This week I’ll be featuring essays from a new book to which I contributed called Besides the Bible. It’s a great book for book lovers in that it contains essays about books that should, will or have created Christian culture. Some books you’ll agree should be in the book, and some you’ll disagree and some will just shock you. All in all, it’s a tribute to the strong literary history Christian culture has enjoyed throughout the years. I’ll feature my essay first, then keep going all week. Enjoy! Man’s Search for Meaning, by Viktor Frankl Essay by Donald Miller The following is an excerpt from Besides the Bible – 100 Books That Have, Should or Will Change Christian Culture, which will be released this month by Biblica. The book was authored by Dan Gibson, Jordan Green and John Pattison of the Burnside Writers Collective, and features guest essays from Donald Miller, William P. Young, Jonathan Acuff, and Phyllis Tickle, among many others. In 1942, psychiatrist Viktor Frankl, along with his parents and pregnant wife, were taken by Nazi soldiers into the concentration camps, where his family would eventually be killed. Frankl survived the camps, including Auschwitz, and in the most [...]
At The Mentoring Project, we’ve taken our donor relations to a very small level, or rather, a very intimate level. For our key donors, we are issuing an invitation to my home for a house concert. If you’re already giving more than $50 per month, make sure you are on the invite list. And if you’d like to start helping The Mentoring Project provide positive role models for kids growing up without fathers, sign up. We’d love to have you over sometime in 2011. There will be more than a few opportunities, so if you were planning a trip to the Pacific Northwest, consider planning it around one of the concerts at my house. You can learn more here.
As I mentioned yesterday, I’m reading The Weight of Glory this week and was struck by Lewis’ comment that much of what we do we do to “win worship.” Much of what we tweet, blog about, write about, and say in conversation is an attempt at such. Lewis considered this an inheritance from Paganism. What is most sad about winning worship for ourselves is that any attempt at such marks a disinterest in God who is worthy of worship. I don’t say that to make us feel guilty, which doesn’t do anything to serve us in this instance, but in that freedom from self is found in love, in having found something so incredibly big and beautiful and awe-inspiring that in the face of it we are hardly self aware. Winning worship, then, is what happens when we aren’t aware of something greater than ourselves. When I attempt to “win worship” it’s because I’m not standing before anything bigger or more impressive than myself, and in fact see what’s standing in front of me as less than me, and am calling it to worship what I believe is the most impressive thing in the room, myself. It’s gloomy.
The great stumbling block of the creative mind is the awareness of self from the perspective of others. Self awareness isn’t the enemy, because we are in fact masterworks of God, but rather the overemphasis regarding what others think of us. When we think too much about the opinions of others, we are letting them edit a book God has written. In his introduction to C.S. Lewis’ sermon The Weight of Glory, Walter Hooper says Lewis was not capable of writing a great work until he converted to Christianity, not because only Christians create great work (obviously) but because his conversion marked an inner change in which he ceased to take much interest in himself. In an age in which we can project an image and score that image based on immediate Facebook and Twitter feedback, thus making a video game of life and a false-reality composed of lies, what gets lost is a joyful obsession with the work we create from the purest of motives, a sheer joy in the act of creation itself that causes us to lose ourselves in something else, and in a way die to ourselves over the absolute love of a thing we are [...]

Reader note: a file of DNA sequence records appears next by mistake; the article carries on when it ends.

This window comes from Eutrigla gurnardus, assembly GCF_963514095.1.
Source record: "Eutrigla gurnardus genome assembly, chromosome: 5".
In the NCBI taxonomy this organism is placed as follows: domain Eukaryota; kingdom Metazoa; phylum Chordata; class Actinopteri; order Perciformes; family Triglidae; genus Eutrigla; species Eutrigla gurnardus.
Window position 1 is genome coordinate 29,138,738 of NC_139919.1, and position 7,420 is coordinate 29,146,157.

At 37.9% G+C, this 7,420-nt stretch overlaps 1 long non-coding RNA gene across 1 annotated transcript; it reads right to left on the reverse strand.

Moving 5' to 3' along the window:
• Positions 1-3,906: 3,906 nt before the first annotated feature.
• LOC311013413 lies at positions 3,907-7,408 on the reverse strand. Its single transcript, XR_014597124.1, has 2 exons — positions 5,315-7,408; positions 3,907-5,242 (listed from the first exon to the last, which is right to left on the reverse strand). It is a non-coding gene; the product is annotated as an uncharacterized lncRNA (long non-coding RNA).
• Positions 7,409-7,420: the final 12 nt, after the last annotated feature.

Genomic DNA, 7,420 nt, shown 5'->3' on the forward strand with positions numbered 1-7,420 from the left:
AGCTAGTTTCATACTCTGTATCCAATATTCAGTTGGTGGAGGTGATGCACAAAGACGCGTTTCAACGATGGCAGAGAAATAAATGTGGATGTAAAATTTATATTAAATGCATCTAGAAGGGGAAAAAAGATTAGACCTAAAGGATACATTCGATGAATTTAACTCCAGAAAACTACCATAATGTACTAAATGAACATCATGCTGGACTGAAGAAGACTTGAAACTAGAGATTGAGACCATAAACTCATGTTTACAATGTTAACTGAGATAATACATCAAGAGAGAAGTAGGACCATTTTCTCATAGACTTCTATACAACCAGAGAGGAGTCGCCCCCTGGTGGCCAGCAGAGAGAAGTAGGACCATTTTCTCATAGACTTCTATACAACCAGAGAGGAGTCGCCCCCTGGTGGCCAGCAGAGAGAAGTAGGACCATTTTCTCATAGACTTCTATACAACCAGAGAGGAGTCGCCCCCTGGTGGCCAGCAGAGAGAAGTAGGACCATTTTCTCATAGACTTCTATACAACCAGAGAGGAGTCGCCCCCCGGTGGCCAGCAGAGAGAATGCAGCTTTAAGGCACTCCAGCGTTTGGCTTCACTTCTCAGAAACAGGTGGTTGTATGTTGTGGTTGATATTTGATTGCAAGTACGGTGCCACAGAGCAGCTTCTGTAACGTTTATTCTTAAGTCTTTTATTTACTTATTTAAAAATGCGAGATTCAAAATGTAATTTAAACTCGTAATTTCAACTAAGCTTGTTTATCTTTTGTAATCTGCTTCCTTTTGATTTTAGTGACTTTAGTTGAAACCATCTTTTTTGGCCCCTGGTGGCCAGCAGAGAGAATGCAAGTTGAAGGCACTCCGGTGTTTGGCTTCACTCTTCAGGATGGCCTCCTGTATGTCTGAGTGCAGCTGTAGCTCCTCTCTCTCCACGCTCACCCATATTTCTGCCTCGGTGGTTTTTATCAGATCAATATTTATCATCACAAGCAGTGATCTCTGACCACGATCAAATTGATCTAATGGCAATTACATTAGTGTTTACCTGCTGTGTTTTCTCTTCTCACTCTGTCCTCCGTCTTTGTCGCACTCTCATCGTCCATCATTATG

A few nights ago, twelve friends and I attended the lighting of the Portland Christmas tree in Pioneer Square. My friends had all flown in for Thanksgiving, and we decided to join ten-thousand others who walked from all over downtown for the event. What we didn’t know is the spot where we squeezed into the crowd was 25 feet from a van filled with what a young man believed were six, fifty-gallon barrels of explosive material. As you know, the FBI had staged a sting, and as the young man made a call on his cell phone from the train station across town that would detonate the bomb, we were singing Christmas carols well within the blast zone. We didn’t hear about the threat until the following morning, and didn’t even know how close we were to the bomb until I saw a picture in the paper, taken only a few steps from the corner of Pioneer Square where we had been standing. I’ve not talked about Islam or terrorism on this site at all. But reading about the young man, and hearing the talking heads discuss the threat on the internet has me wondering what we are really up [...]
So it’s been about a week since I left Nashville, and I miss the cast a lot. Not only do I miss watching them act, because they are amazing, but I miss them as people. Tania Raymonde is brilliant. I vote her the best person to have a cup of coffee with at 4 in the morning, which is usually about the time the cast and crew is taking a coffee break. She will be playing Lauryn, who is based loosely on Laura from the book. Here’s Tania: Introducing: Tania Raymonde from Blue Like Jazz The Movie on Vimeo.